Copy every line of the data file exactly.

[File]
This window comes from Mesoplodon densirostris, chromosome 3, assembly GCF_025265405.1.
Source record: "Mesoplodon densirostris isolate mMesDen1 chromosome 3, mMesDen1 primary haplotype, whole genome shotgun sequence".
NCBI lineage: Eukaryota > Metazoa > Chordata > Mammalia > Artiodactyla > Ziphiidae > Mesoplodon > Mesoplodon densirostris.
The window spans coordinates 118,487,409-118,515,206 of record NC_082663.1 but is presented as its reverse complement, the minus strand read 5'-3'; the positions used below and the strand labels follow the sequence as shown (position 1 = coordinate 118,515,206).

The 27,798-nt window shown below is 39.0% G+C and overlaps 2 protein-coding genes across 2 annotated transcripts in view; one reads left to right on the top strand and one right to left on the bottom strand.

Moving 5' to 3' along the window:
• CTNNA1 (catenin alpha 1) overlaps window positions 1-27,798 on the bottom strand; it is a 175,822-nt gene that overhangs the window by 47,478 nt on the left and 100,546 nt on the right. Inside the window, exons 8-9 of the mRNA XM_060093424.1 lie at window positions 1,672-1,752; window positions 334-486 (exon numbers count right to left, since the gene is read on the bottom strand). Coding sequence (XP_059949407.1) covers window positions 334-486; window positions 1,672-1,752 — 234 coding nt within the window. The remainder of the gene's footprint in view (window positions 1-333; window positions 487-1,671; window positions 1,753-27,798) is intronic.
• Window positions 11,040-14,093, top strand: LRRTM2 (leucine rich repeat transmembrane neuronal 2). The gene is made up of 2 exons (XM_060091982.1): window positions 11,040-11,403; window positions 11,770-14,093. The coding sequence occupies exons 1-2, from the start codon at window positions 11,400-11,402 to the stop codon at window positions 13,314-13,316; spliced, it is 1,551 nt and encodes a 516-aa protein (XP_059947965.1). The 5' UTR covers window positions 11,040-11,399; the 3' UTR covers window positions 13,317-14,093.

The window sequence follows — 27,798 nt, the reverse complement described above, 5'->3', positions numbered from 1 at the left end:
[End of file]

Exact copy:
This window comes from Mesoplodon densirostris, chromosome 3, assembly GCF_025265405.1.
Source record: "Mesoplodon densirostris isolate mMesDen1 chromosome 3, mMesDen1 primary haplotype, whole genome shotgun sequence".
NCBI lineage: Eukaryota > Metazoa > Chordata > Mammalia > Artiodactyla > Ziphiidae > Mesoplodon > Mesoplodon densirostris.
The window spans coordinates 118,487,409-118,515,206 of record NC_082663.1 but is presented as its reverse complement, the minus strand read 5'-3'; the positions used below and the strand labels follow the sequence as shown (position 1 = coordinate 118,515,206).

The 27,798-nt window shown below is 39.0% G+C and overlaps 2 protein-coding genes across 2 annotated transcripts in view; one reads left to right on the top strand and one right to left on the bottom strand.

Moving 5' to 3' along the window:
• CTNNA1 (catenin alpha 1) overlaps window positions 1-27,798 on the bottom strand; it is a 175,822-nt gene that overhangs the window by 47,478 nt on the left and 100,546 nt on the right. Inside the window, exons 8-9 of the mRNA XM_060093424.1 lie at window positions 1,672-1,752; window positions 334-486 (exon numbers count right to left, since the gene is read on the bottom strand). Coding sequence (XP_059949407.1) covers window positions 334-486; window positions 1,672-1,752 — 234 coding nt within the window. The remainder of the gene's footprint in view (window positions 1-333; window positions 487-1,671; window positions 1,753-27,798) is intronic.
• Window positions 11,040-14,093, top strand: LRRTM2 (leucine rich repeat transmembrane neuronal 2). The gene is made up of 2 exons (XM_060091982.1): window positions 11,040-11,403; window positions 11,770-14,093. The coding sequence occupies exons 1-2, from the start codon at window positions 11,400-11,402 to the stop codon at window positions 13,314-13,316; spliced, it is 1,551 nt and encodes a 516-aa protein (XP_059947965.1). The 5' UTR covers window positions 11,040-11,399; the 3' UTR covers window positions 13,317-14,093.

The window sequence follows — 27,798 nt, the reverse complement described above, 5'->3', positions numbered from 1 at the left end: